In the modern world of big data, unstructured data is the most abundant. It’s so prolific because unstructured data could be anything: media, imaging, audio, sensor data, text data, and much more. Unstructured simply means that it is datasets (typical large collections of files) that aren’t stored in a structured database format. Unstructured data has an internal structure, but it’s not predefined through data models. It might be human generated, or machine generated in a textual or a non-textual format.
Unstructured Data vs. Structured Data
Unstructured data can be thought of as data that’s not actively managed in a transactional system; for example, data that doesn’t live in a relational database management system (RDBMS). Structured data can be thought of as records (or transactions) in a database environment; for example, rows in a table of a SQL database.
There is no preference as to whether data is structured or unstructured. Both have tools that allow users to access information. Unstructured data just happens to be in greater abundance than structured data is.
Examples of unstructured data are:
- Rich media. Media and entertainment data, surveillance data, geo-spatial data, audio, weather data
- Document collections. Invoices, records, emails, productivity applications
- Internet of Things (IoT). Sensor data, ticker data
- Analytics. Machine learning, artificial intelligence (AI)
Until the advent of object-based storage, most, if not all, of this unstructured data was stored in file-based systems.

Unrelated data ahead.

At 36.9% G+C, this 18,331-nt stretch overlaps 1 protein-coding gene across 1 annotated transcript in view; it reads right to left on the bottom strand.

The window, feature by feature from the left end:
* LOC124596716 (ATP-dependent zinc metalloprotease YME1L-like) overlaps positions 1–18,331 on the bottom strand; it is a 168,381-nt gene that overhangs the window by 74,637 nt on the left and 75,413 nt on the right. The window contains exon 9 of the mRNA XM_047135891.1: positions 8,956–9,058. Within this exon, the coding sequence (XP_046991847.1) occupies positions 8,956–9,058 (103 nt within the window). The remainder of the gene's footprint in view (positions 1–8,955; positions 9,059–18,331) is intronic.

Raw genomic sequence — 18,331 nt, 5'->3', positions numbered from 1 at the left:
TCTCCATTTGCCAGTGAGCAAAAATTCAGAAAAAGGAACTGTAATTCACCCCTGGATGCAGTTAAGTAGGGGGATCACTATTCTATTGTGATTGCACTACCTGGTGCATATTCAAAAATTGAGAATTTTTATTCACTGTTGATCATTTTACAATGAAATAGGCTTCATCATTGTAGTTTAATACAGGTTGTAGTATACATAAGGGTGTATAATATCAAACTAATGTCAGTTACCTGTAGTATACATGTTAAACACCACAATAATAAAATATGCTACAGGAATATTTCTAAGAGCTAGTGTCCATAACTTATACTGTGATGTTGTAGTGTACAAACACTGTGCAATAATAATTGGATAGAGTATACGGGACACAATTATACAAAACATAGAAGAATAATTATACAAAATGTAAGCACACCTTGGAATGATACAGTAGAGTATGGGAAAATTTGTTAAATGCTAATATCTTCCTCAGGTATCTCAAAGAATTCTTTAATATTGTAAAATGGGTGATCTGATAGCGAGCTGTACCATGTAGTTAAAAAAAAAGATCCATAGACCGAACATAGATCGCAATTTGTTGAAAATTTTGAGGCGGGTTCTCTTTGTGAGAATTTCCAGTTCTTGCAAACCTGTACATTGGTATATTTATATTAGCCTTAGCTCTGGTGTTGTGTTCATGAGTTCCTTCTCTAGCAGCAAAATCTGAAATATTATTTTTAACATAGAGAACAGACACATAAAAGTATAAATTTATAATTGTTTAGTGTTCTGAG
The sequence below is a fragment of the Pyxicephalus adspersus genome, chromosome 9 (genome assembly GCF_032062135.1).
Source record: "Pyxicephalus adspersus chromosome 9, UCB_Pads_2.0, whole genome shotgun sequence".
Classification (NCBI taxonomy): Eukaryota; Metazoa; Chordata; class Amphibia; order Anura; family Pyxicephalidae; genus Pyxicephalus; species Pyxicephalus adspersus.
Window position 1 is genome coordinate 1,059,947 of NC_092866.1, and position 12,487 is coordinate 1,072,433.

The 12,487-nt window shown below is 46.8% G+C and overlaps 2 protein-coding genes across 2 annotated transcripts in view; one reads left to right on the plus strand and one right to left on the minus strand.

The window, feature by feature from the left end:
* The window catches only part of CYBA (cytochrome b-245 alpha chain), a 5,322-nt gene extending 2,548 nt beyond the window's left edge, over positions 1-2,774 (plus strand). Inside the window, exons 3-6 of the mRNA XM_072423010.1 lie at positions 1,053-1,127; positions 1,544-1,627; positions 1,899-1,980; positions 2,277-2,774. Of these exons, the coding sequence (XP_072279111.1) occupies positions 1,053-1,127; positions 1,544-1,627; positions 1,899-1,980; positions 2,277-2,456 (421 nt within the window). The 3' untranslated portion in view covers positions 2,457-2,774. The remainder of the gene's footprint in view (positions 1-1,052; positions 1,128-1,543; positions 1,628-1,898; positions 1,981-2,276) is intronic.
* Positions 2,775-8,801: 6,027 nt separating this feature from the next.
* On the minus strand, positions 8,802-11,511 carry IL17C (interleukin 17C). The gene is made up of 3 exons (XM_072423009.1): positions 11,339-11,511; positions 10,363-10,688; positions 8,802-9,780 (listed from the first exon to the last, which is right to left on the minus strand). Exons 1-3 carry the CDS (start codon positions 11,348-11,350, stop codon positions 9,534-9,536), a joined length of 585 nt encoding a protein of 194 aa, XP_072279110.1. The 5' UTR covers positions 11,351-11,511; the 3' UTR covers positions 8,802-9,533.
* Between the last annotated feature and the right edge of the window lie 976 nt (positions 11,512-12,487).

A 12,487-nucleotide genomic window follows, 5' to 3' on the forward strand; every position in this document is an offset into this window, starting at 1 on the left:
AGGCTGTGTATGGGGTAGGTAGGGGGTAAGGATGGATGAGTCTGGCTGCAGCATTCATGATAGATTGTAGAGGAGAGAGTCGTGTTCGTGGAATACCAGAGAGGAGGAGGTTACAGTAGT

What Challenges Does Working with Unstructured Data Present?
The way to think about how to deal with the challenges of unstructured data is to ask: What do enterprises face with traditional approaches to managing unstructured data?
It’s common in many enterprises to encounter unstructured datasets at the scale of tens or hundreds of billions of items. These items, objects, or files can be anything from a few bytes (for example, a temperature reading from a production-line instrument) to terabytes in size (for example, a full-length 8K resolution motion picture). Managing this scale with traditional file approaches rapidly moves from difficult to impossible as more and more resources are required just to maintain a “balance” of servers, file systems, arrays, and so on.
Increasingly, these massive unstructured datasets deliver value as they are shared (for example, researchers at multiple hospitals who share a common massive bank of genomic sequences). With traditional approaches, the ability to share massive sets of unstructured data across geographies, corporate entities, and so on, has required extremely expensive replication and governance.
Overcoming These Challenges by Using Object Storage
Today’s object storage solutions meet the challenges of scale and collaboration by delivering a geo-distributed active namespace. This namespace enables a user at any location to retrieve an object or a file from any location with a simple GET command (without having to specify a data center, server, file system, or director). Similarly, PUT commands enable the ingest of data so that all locations can easily have access.
The simplicity and scalability of a single global namespace combined with a simple stateless data management protocol (for example, Amazon S3 and Swift) help organizations deliver a scalable and collaborative environment across geography, organization, and application boundaries.
NetApp and Object Storage
You can store and manage unstructured data at scale by using NetApp® StorageGRID® technology for secure, durable object storage for private and public clouds. With StorageGRID, you can build a massive (multilocation) single namespace, and you can also integrate a unique information lifecycle policy into that data. With the StorageGRID integrated policy engine, you can be confident that your data is available:
- In the right geographic location
- At the right level of performance
- At the right level of durability and protection
- At the right time and changing over time automatically as business needs evolve